Suggested reading: Starting a fire against all odds

  1. Food and water from your surroundings

Obtaining food and water has been, and always will be a priority in a survival situation. If you find yourself in the wild, foraging for food will be an ongoing task. You need to grab things you can, keeping in mind about common sense and respecting the environment. You need to use all the available resource and the woods and fields can become an improvised grocery store if you know where to look for foods. You need to understand your environment before going hunting or foraging for wild edibles. The environment you find yourself in can sustain your life without difficulties, but it can take it away just as easy if you pick the wrong plant or if you go hunting without keeping an eye out for predators.

Water procuring in the wild has its challenges and once again, you need to know about your environment. One of the survival lessons you learn in the wild is that water shouldn’t be taken for granted. You need to find a good water source, you need to make canteens of available materials and carry it with you. You also have to make sure you stay out of intense heat during the day and move out only in the early morning or late afternoon. When being stranded in the wild, one should conserve energy and water. Nature can also give you a helping hand because there are plants that conserve water while other plants only grow near water. Native people knew how to find water because they knew how to look for specific plants and they were also able to track the actions of large animals that will eventually lead them to water. Collecting morning rainwater and morning dew coming off the leaves of plants are also survival lessons that we should learn from the Native Americans.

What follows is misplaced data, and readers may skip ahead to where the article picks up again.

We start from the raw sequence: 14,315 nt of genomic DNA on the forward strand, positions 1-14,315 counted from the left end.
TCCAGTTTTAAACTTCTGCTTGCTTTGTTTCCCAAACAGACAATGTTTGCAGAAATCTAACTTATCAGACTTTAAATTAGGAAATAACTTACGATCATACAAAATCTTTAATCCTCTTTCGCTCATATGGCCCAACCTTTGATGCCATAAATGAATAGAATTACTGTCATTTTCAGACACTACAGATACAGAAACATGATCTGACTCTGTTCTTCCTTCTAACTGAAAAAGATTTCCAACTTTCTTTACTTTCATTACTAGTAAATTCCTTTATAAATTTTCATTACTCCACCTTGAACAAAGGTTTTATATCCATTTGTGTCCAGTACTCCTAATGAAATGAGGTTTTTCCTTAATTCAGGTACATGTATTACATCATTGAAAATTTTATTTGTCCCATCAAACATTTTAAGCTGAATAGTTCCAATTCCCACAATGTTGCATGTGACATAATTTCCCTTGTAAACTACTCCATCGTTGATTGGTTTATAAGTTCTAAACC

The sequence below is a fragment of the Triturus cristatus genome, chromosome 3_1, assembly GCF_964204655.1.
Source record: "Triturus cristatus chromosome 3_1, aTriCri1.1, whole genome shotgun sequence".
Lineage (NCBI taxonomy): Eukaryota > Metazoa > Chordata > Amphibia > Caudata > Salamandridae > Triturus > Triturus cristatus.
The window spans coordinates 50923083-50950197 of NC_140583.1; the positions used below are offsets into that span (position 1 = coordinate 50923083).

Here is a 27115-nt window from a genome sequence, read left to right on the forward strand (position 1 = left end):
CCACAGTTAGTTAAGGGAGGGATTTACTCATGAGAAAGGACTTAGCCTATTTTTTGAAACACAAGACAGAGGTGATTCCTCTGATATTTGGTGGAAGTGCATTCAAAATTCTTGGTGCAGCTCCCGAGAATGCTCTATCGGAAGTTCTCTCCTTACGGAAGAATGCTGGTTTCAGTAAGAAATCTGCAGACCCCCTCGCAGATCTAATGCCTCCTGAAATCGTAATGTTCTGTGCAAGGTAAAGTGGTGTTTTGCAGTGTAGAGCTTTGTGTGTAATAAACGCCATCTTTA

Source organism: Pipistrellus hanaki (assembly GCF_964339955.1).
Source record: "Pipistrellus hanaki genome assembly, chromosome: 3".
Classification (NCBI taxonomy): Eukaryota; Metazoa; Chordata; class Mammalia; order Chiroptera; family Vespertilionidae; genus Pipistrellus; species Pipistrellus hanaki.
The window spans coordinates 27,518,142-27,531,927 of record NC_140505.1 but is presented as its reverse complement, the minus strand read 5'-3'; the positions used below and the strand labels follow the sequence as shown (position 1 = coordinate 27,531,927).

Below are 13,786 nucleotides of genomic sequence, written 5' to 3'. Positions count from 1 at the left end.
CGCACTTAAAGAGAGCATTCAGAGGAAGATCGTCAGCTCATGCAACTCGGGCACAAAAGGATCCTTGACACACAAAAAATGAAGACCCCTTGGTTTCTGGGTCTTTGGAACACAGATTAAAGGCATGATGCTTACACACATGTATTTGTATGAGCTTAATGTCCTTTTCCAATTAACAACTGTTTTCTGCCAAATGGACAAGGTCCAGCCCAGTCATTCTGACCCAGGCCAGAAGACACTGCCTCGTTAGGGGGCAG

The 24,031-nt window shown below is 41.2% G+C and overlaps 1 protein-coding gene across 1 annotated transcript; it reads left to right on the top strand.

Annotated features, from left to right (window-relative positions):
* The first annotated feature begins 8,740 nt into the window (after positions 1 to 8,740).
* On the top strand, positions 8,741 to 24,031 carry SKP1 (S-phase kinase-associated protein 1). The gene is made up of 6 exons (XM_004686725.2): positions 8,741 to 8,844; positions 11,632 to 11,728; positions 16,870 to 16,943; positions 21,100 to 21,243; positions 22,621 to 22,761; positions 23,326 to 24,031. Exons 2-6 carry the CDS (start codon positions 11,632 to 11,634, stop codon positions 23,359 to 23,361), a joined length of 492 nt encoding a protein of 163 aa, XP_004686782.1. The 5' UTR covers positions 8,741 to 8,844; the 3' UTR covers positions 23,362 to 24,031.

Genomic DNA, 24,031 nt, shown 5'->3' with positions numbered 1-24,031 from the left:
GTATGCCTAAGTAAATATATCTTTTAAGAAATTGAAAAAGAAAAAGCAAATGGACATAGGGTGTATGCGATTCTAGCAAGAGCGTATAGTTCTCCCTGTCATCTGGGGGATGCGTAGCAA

Suggested reading: Ready To Drink Natural Water Sources

  1. Navigate using the old ways

Today, without a GPS or a map, many of the people exploring the great outdoors will get lost and probably, never heard of again. While it is important to learn how to use a map and compass, these are considered modern techniques when compared to how Native people used to navigate their way through the wilderness. They were used to find their way by using the sun and the stars because they were always there. Every day the sun rises in the east and sets in the west, while on a clear night people can navigate by using the North Star. Native Americans used running waters in order to figure out their direction. On the east coast most of the major rivers flow towards the east, the direction of the Atlantic Ocean. On the west coast the rivers flow toward the west and Pacific Ocean. Water mainly runs downhill and it is at the mouth of these waterways where you will find human settlements. For Native Americans, the rivers were highways used for trade. Navigation survival lessons should be learned by anyone who plans to adventure into the wilderness.

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The survival lessons left by the Native people that are listed in this article are just a few of the many teachings they left us. I just scratched the surface and my intention was to show you that everything described above can still be used today by the modern man. Native people had to face survival situations that very few can think of and we should think about these lost ways. We always have something to learn from those who managed to survive by only relying on the environment and I have a great respect for them.

Article written by Dan Mowinski for Prepper’s Will. Dan comes from a family that is a mix of Native American (Piqwacket), English and Polish, and he is an avid supporter of the lost ways and wilderness living.